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That was then, this is now: Chernobyl’s legacy and Australia’s uranium

By Dave Sweeney - posted Tuesday, 26 April 2016

It is now thirty years since radiation monitoring stations in Sweden detected a massive surge in airborne contaminants and Western intelligence satellite images showed something unusual happing at a Ukrainian nuclear complex.

Not long after an ashen faced Michal Gorbachev, the President of an increasingly disunited Soviet Union, introduced the world to a new name with confirmation of an uncontrolled fire, nuclear meltdown and massive radiation release at Chernobyl.

Without a hint of irony the Australian government is marking this anniversary with a plan to open up uranium sales to the country that hosted this continuing warning about the dangers of the nuclear industry.


Globally nuclear accidents are ranked on a sliding scale of severity from one to seven. Chernobyl was the first time that scale reached the highest warning signal of seven, Fukushima was the next.

The disaster, the result of a reactor safety training exercise that went wrong in every possible way, spewed a radioactive cloud that affected much of Europe and has a toxic legacy that continues today. The human impacts of the disaster were - and are - massive.

At the time millions of lives were dislocated with civilian populations being removed, sometimes forcibly, from an exclusion zone around the reactor and other affected areas. And as the civilians were driven away from their old lives, Red Army conscripts were trucked in to face a new and invisible enemy.

Over half a million ‘liquidators’ were mobilised in an attempt to control the situation. Often without training or protective equipment these young men and women bore the brunt of much of the early impacts of the disaster. Their first hand reports highlight confusion and courage while the subsequent health and social assessments are deeply sobering accounts of disease, dysfunction and despair.

Quantifying the health impacts of Chernobyl is complex and contested. Differences in modelling assumptions and quality of data coupled with multiple causation factors and delays in illness presentation all add to the uncertainty of hard numbers.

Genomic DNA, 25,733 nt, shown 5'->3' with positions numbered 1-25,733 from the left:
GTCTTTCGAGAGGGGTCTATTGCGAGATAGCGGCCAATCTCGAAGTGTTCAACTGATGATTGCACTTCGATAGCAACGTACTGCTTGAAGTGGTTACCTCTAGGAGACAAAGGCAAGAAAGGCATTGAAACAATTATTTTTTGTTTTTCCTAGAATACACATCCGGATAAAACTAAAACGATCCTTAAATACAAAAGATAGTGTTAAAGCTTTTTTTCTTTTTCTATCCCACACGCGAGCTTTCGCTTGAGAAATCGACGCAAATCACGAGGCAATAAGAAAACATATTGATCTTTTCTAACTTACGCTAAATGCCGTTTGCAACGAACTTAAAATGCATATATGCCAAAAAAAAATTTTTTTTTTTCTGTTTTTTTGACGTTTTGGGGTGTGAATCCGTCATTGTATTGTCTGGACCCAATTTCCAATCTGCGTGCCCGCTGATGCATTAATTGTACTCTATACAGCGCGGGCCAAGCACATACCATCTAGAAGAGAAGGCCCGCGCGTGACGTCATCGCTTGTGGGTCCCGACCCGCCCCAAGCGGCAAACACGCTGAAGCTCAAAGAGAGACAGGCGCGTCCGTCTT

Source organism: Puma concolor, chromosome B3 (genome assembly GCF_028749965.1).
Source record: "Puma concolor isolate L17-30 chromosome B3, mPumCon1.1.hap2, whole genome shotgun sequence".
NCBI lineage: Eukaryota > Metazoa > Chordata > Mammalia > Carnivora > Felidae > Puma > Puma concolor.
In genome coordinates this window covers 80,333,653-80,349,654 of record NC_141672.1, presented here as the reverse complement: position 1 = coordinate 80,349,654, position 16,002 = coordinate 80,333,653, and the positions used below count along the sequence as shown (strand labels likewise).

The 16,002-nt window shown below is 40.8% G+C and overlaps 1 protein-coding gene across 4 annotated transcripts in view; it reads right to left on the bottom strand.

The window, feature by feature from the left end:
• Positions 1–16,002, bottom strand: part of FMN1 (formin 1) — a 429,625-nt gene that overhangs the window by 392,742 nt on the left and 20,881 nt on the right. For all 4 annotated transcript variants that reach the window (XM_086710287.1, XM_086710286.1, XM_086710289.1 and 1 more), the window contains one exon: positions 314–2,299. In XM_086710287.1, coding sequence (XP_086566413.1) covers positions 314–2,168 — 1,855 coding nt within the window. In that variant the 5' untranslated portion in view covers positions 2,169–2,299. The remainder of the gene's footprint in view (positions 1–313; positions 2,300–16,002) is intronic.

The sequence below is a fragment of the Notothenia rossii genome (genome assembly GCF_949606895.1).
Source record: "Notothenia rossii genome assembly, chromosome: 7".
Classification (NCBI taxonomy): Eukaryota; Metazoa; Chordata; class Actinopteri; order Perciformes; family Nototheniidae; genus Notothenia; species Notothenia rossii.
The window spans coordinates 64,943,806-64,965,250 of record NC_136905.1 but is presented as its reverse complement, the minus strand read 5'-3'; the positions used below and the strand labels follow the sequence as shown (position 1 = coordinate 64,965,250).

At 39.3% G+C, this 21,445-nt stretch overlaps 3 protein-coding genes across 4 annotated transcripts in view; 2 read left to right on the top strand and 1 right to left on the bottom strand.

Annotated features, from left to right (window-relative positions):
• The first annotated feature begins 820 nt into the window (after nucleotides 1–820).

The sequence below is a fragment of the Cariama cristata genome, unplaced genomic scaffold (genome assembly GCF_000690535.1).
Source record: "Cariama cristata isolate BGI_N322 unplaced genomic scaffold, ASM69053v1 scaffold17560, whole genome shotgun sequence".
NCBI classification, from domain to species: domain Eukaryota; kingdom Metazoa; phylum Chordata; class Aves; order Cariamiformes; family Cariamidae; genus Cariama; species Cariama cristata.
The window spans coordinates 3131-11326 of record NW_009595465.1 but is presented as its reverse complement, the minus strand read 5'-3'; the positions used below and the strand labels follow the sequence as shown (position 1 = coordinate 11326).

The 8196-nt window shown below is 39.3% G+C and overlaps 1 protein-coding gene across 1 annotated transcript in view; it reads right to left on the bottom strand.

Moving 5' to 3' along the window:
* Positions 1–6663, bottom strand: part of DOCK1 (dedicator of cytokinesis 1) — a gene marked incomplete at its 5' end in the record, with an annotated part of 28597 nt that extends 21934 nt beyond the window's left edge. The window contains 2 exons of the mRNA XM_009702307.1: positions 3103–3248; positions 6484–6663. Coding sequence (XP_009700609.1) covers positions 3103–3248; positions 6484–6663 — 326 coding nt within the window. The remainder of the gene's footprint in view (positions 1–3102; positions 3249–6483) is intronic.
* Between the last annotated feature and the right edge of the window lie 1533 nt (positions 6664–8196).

There are three basic approaches to the numbers at Chernobyl. One school of thought uses International Atomic Energy Agency estimates and weights these with a risk estimate to arrive at estimates of between 9,000 and 93,000 deaths. Another approach has been to acknowledge that the long term death toll is unknown and unknowable because of uncertainties with the science.


The third approach - to baldly state that Chernobyl’s death toll is around fifty and mostly made up of emergency responders - is profoundly misleading but strongly pushed by pro-nuclear advocates seeking to downplay the severity of the disaster.

A detailed new report prepared to mark the thirtieth anniversary highlights increased thyroid cancers, leukaemia and solid cancers among clean-up workers and others and elevated levels of nervous system birth defects. Five million people in Belarus, Ukraine and Russia still live in highly contaminated areas with a further 400 million living in regions with a continuing radioactive fingerprint.

Extensive construction and confinement work continues at Chernobyl today. The centre-piece of these efforts is around a massive new concrete shield to replace the current embrittled ‘sarcophagus’ erected over the failed reactor to stop further radioactive release.

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About the Author

Dave Sweeney is nuclear free campaigner for the Australian Conservation Foundation.

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All articles by Dave Sweeney

Creative Commons LicenseThis work is licensed under a Creative Commons License.

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